What’s Really Behind P&G’s Call to End Upfronts

Procter & Gamble’s Chief Brand Officer Marc Pritchard made headlines across the ad world last fall when he spoke out against the age-old practice of upfronts, an annualized, discounted approach to bundling TV buys in which brands contract to buy an ad spot at a fixed timing and price up to 12 months in advance. Pritchard announced P&G would not return to this antiquated practice, even after the pandemic.

Marketers Value Predictability in Outcomes Not Cost

When traditional cable TV was the primary broadcast channel marketers relied on annual marketing mix analyses to inform their annualized commitments to TV, with little or no data about the projected profitability of those investments.

Pritchard smartly pointed out that the upfront gives agencies and networks the information edge on marketers, leading to TV-rate inflation, even as streaming services have drained their viewers.

While a brand might garner a 20 percent discount for buying upfront, they are locked in, with no flexibility on the timing or nature of their campaign.

Here’s why marketing leaders like Pritchard think the savings are no longer worth the trade-off in flexibility: If marketers avoid advance purchase commitment on a spot, even at a higher price point, the brand has the opportunity to drive stronger results at a lower overall investment by pinpointing the optimal times and spots.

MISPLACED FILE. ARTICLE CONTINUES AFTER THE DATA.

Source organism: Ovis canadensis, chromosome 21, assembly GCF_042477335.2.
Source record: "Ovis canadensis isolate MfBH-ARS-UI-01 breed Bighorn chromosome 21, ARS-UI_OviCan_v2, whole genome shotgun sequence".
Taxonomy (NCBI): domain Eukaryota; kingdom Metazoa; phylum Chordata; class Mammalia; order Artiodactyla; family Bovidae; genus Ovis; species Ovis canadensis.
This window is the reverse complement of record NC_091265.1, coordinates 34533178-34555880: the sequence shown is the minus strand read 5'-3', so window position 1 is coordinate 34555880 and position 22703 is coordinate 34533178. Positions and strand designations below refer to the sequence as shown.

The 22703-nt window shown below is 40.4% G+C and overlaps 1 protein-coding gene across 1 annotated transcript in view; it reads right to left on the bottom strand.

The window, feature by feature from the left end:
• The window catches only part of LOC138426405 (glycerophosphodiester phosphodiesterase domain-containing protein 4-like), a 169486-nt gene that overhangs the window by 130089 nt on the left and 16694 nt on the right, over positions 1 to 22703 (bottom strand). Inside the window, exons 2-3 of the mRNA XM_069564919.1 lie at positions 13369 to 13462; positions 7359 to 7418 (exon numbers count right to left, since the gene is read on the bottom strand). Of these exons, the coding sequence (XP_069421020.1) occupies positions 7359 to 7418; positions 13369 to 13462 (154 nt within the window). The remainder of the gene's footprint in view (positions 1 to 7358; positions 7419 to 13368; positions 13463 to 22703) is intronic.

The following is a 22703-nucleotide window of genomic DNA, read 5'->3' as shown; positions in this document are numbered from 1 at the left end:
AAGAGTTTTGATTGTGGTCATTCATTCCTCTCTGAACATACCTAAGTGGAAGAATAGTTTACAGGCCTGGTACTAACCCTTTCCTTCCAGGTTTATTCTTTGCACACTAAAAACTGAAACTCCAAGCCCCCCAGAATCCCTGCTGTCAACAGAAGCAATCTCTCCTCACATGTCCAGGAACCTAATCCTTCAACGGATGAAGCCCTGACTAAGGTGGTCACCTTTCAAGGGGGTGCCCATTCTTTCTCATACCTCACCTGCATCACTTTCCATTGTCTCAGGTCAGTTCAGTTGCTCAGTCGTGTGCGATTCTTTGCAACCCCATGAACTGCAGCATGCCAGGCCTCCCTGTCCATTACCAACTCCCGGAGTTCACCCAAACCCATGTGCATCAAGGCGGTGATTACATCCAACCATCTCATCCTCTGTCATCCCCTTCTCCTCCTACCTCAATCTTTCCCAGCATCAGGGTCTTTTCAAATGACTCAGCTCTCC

Lower investment. Higher impact. Greater agility to act opportunistically.

Technology Supports Transparency and Agility in Marketing Decisions

Martech’s emerging AI and machine-learning technologies are increasing transparency around TV and other marketing investments, enabling marketers to focus on driving better results, not just better pricing. Technology also supports shorter timeframes and creates greater transparency around when and where to invest in the future to drive growth. Why lock in to save 20 percent when you can continuously optimize and improve performance by 30 percent?

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